You can also move the plant to a naturally more humid location such as a kitchen or bathroom. Placing other plants near the bromeliad can slightly increase the relative humidity around the plant as well. If your air is seriously dry, such as in a centrally heated home in the winter, consider employing a humidifier near your bromeliad. It is healthier for both you and the plant!

7. There is a cottony substance at the base of the leaves.

The cottony substance is caused by mealybugs. Bromeliads are not often invaded by pests, especially indoors, but occasionally they can show up. A small infestation of mealybugs or scale can be removed by thoroughly dabbing the bugs with rubbing alcohol and then washing and drying the leaves. Bugs usually stow away on new plants. A full infestation can be avoided if you keep any new plants separate from your collection and watch for pests for three weeks.

Bromeliads are easy to care for as long as you know how to troubleshoot. Stick to the following tips to raise a healthy bromeliad:

  • Cut off the flower when it turns brown. The plant won’t grow a new flower, but it will produce pups.
  • Keep the plants moist but not soggy in well draining soil. If it is a tank type bromeliad, water it with rainwater and rinse the tank regularly.
  • Keep up the relative humidity.
  • Provide plenty of bright yet indirect sunlight.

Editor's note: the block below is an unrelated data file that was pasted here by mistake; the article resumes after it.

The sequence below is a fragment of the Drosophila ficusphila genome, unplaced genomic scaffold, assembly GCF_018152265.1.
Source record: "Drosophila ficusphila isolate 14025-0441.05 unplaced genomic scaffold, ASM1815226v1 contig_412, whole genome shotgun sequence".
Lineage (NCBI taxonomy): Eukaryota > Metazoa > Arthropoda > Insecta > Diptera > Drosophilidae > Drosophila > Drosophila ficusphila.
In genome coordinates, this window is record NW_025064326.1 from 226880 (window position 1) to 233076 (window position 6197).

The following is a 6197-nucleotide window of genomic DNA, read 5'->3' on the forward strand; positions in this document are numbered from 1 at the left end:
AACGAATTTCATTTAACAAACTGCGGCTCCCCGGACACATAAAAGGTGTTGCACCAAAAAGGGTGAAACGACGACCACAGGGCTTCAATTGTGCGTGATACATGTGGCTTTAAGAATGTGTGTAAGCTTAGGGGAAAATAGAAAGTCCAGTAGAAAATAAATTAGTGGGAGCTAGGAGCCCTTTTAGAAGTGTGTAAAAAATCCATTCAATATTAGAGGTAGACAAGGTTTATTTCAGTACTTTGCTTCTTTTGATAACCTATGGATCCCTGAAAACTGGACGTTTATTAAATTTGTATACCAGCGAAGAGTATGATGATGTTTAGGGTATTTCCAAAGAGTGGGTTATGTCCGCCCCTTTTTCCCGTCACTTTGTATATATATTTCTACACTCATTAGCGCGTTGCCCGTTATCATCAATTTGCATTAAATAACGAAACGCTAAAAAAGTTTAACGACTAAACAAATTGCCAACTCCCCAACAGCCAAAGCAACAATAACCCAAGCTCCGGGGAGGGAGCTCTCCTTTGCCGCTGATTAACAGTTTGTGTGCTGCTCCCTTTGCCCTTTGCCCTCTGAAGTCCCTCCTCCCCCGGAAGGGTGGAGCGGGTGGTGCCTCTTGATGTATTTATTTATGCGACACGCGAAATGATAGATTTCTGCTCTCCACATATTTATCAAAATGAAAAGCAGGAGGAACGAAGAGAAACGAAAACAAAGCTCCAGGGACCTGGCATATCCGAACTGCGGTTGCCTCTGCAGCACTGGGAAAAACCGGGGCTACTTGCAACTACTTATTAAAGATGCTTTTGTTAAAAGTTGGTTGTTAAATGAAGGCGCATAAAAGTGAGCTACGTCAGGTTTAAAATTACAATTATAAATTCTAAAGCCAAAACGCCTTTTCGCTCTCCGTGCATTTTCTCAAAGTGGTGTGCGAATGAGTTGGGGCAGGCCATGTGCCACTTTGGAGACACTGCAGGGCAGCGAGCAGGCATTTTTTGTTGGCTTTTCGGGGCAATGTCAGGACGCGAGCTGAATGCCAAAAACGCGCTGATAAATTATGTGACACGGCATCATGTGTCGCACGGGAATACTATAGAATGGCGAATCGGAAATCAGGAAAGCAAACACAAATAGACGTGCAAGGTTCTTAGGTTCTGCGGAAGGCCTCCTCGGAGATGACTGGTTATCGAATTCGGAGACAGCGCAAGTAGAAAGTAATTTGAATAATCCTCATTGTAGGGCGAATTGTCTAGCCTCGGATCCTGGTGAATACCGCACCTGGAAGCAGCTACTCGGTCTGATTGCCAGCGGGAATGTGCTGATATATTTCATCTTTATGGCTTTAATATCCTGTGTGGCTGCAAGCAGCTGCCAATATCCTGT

• Check your leaf axils for pests.

Knowing what to look for and how to solve problems can help you nurse a bromeliad back to health or keep a strong plant growing well.

Frequently Asked Questions.” Bromeliad Society International.<>
“Why Grow Bromeliads?” Bromeliad Society International. <>

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32 Responses to “How to Troubleshoot Bromeliad Problems”

  1. vicki says:

    my bromeliad flower has started to dry out . I’ve had the plant for about 6 months. It also has a pup now growing fromt he bottom. What do I doto prolong the plan life? Do I cut the flower off and if so do i cut as low to the base inside as possible? Will it flower again?

    1. dakota davis says:

      If your bromeliad is getting a pup coming that means that the bromeliad you have is going to die so it’s making a copy of its self before it dies so once the big one dies just replant the pup not in dirt plant it on a piece of wood and you can do this because bromeliads are epiphytes just make sure that one you plant it on the log you tie the root system to the log securely so the plant won’t fall off but before you do this do research on the type of bromeliad you have so you will know what to do next time look up a bromeliad tree on google and you’ll See why they don’t need dirt it’s interesting and cool


    2. Sandra L. McCall says: